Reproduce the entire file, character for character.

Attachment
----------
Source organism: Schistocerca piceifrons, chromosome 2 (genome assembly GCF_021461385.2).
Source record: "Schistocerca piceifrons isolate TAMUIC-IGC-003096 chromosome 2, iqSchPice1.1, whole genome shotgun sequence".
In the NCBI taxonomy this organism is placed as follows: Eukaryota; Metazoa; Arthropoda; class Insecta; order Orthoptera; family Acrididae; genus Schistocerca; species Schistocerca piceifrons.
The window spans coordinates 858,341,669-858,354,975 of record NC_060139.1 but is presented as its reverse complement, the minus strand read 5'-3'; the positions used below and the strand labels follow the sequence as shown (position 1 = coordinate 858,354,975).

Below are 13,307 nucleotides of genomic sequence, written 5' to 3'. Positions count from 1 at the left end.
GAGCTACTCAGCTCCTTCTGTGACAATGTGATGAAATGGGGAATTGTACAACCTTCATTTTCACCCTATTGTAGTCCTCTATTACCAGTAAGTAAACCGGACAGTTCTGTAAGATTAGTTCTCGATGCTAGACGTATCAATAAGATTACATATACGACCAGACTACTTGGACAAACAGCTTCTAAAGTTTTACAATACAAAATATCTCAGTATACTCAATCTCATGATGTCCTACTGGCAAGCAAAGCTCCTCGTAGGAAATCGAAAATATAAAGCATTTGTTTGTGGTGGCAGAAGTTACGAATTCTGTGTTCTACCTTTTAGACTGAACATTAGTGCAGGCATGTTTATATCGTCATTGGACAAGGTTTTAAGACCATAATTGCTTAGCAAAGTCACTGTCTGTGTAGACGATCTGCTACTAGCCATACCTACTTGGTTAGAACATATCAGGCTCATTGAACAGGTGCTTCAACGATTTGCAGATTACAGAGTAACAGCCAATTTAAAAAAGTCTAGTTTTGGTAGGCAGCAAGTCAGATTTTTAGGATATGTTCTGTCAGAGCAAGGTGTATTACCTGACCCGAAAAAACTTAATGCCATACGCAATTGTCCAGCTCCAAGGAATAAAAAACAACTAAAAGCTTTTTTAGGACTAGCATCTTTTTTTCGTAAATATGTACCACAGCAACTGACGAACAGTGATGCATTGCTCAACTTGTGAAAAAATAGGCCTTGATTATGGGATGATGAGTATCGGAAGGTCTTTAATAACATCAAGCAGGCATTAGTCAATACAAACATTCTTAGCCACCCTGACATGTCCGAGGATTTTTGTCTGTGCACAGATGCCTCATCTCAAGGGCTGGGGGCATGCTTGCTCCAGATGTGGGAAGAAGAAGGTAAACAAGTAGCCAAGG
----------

Source organism: Schistocerca piceifrons, chromosome 2 (genome assembly GCF_021461385.2).
Source record: "Schistocerca piceifrons isolate TAMUIC-IGC-003096 chromosome 2, iqSchPice1.1, whole genome shotgun sequence".
In the NCBI taxonomy this organism is placed as follows: Eukaryota; Metazoa; Arthropoda; class Insecta; order Orthoptera; family Acrididae; genus Schistocerca; species Schistocerca piceifrons.
The window spans coordinates 858,341,669-858,354,975 of record NC_060139.1 but is presented as its reverse complement, the minus strand read 5'-3'; the positions used below and the strand labels follow the sequence as shown (position 1 = coordinate 858,354,975).

Below are 13,307 nucleotides of genomic sequence, written 5' to 3'. Positions count from 1 at the left end.
GAGCTACTCAGCTCCTTCTGTGACAATGTGATGAAATGGGGAATTGTACAACCTTCATTTTCACCCTATTGTAGTCCTCTATTACCAGTAAGTAAACCGGACAGTTCTGTAAGATTAGTTCTCGATGCTAGACGTATCAATAAGATTACATATACGACCAGACTACTTGGACAAACAGCTTCTAAAGTTTTACAATACAAAATATCTCAGTATACTCAATCTCATGATGTCCTACTGGCAAGCAAAGCTCCTCGTAGGAAATCGAAAATATAAAGCATTTGTTTGTGGTGGCAGAAGTTACGAATTCTGTGTTCTACCTTTTAGACTGAACATTAGTGCAGGCATGTTTATATCGTCATTGGACAAGGTTTTAAGACCATAATTGCTTAGCAAAGTCACTGTCTGTGTAGACGATCTGCTACTAGCCATACCTACTTGGTTAGAACATATCAGGCTCATTGAACAGGTGCTTCAACGATTTGCAGATTACAGAGTAACAGCCAATTTAAAAAAGTCTAGTTTTGGTAGGCAGCAAGTCAGATTTTTAGGATATGTTCTGTCAGAGCAAGGTGTATTACCTGACCCGAAAAAACTTAATGCCATACGCAATTGTCCAGCTCCAAGGAATAAAAAACAACTAAAAGCTTTTTTAGGACTAGCATCTTTTTTTCGTAAATATGTACCACAGCAACTGACGAACAGTGATGCATTGCTCAACTTGTGAAAAAATAGGCCTTGATTATGGGATGATGAGTATCGGAAGGTCTTTAATAACATCAAGCAGGCATTAGTCAATACAAACATTCTTAGCCACCCTGACATGTCCGAGGATTTTTGTCTGTGCACAGATGCCTCATCTCAAGGGCTGGGGGCATGCTTGCTCCAGATGTGGGAAGAAGAAGGTAAACAAGTAGCCAAGG